Sustainable and responsible finance, or SRI, is nowadays a global phenomenon, as confirmed by the words of Holy Father Francis in the encyclical Laudato si' (May 2005) that call upon people, governments and economic actors to act for the common good:
“It is not enough to balance, in the medium term, the protection of nature with financial gain, or the preservation of the environment with progress. Halfway measures simply delay the inevitable disaster. Put simply, it is a matter of redefining our notion of progress. A technological and economic development which does not leave in its wake a better world and an integrally higher quality of life cannot be considered progress.” (Laudato Si', n. 194)
The Eurosif describes this approach to investments as "a longterm oriented investment approach which integrates ESG factors [i.e. non-financial parameters: Environmental, Societal, Governance] in the research, analysis and selection process of securities within an investment portfolio. It combines fundamental analysis and engagement with an evaluation of ESG factors in order to better capture long term returns for investors, and to benefit society by influencing the behaviour of companies."
The relevance of sustainable finance is also confirmed in the Agenda 2030 proposed by the United Nations, which provides internationally shared guidelines and parameters for enterprises and public and private investors to align investment strategies to the achievement of the Sustainable Development Goals (SDGs) and to turn the financial system towards an inclusive and sustainable development model: the so called SDGs finance.
Following a 61% growth for the period 2012-2014, according to the third edition of the Global Sustainable Investment Review, at the beginning of 2016 sustainable and responsible investments amounted to US$22,89 trillions, with a 25% increase compared to 2014.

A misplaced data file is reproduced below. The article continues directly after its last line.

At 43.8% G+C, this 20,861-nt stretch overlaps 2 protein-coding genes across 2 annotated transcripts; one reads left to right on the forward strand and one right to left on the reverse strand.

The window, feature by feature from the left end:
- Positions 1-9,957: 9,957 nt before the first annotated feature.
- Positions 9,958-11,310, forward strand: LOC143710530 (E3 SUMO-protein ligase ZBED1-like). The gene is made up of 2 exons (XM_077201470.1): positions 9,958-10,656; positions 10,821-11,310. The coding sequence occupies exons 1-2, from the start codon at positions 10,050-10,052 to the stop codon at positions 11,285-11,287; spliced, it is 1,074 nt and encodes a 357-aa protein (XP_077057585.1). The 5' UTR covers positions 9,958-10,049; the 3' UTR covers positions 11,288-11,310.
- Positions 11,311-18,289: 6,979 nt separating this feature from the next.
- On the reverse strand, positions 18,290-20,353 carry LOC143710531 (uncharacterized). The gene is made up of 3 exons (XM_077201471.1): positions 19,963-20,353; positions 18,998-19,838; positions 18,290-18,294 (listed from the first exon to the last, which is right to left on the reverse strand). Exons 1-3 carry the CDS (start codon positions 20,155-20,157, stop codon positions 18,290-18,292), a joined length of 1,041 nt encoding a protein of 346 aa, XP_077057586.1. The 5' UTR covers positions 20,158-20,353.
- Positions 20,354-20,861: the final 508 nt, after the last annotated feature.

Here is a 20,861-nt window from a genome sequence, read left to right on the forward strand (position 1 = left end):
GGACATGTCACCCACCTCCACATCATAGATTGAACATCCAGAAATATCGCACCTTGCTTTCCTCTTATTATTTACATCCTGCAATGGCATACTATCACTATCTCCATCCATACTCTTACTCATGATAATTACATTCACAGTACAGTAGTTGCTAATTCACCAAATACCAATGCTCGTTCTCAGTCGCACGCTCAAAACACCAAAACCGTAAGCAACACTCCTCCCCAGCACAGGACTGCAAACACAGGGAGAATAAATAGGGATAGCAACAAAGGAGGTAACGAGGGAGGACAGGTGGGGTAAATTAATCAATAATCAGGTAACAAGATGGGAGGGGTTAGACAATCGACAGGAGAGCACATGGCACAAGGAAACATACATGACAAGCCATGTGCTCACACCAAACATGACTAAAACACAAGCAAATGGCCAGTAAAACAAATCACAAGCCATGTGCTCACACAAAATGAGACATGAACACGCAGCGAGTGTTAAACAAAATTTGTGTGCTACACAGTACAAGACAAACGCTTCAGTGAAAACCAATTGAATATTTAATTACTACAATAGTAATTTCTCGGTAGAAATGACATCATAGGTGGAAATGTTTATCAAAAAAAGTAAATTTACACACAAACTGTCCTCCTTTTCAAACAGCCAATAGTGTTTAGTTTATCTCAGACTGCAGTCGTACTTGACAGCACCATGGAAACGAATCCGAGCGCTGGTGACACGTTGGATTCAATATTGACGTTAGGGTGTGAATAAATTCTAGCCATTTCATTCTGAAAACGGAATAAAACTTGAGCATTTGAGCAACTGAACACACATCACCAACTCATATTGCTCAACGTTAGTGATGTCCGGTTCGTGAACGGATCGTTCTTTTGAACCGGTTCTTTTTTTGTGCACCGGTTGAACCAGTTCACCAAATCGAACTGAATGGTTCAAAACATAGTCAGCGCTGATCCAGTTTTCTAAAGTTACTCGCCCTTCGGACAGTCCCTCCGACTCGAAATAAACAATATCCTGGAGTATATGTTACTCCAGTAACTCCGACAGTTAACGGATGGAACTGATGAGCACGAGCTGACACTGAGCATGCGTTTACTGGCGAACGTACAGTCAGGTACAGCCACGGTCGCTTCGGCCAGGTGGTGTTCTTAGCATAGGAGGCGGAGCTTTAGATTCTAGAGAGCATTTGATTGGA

That said, although at a slower pace, SRI assets such as stocks, bonds and even hedge funds continue to increase.
With a 53% percentage of SRIs, Europe remains the most virtuous, followed by the United States of America with 38%. Effrtos are being made to integrate ESG criteria into the companies' asset management, and investments.
In Italy, the market for SRIs is growing: between 2015 and 2017, BiC (Best-in-Class portfolio, which typically includes companies that meet both an ESG and a financial evaluation) has grown from €4 billion to €58 billion over the past two years. This is a clear sign that investors in Italy are becoming more mature in the evaluation of ESG parameters and are not content with, for example, simple exclusions (Eurosif SRI Study, 2018). At the same time, more benefits for social ventures and the "Benefit Corporation" as a new legal form for companies were introduced (read more on this topic here).
In ALTIS we contribute to the global debate since the very beginning, by conducting research, developing projects and designing training to support future managers of asset management, insurance, banking, and financial companies, as well as of Faith-based Organisations, in the attempt to identify the best opportunities and make sound investments in line with their values.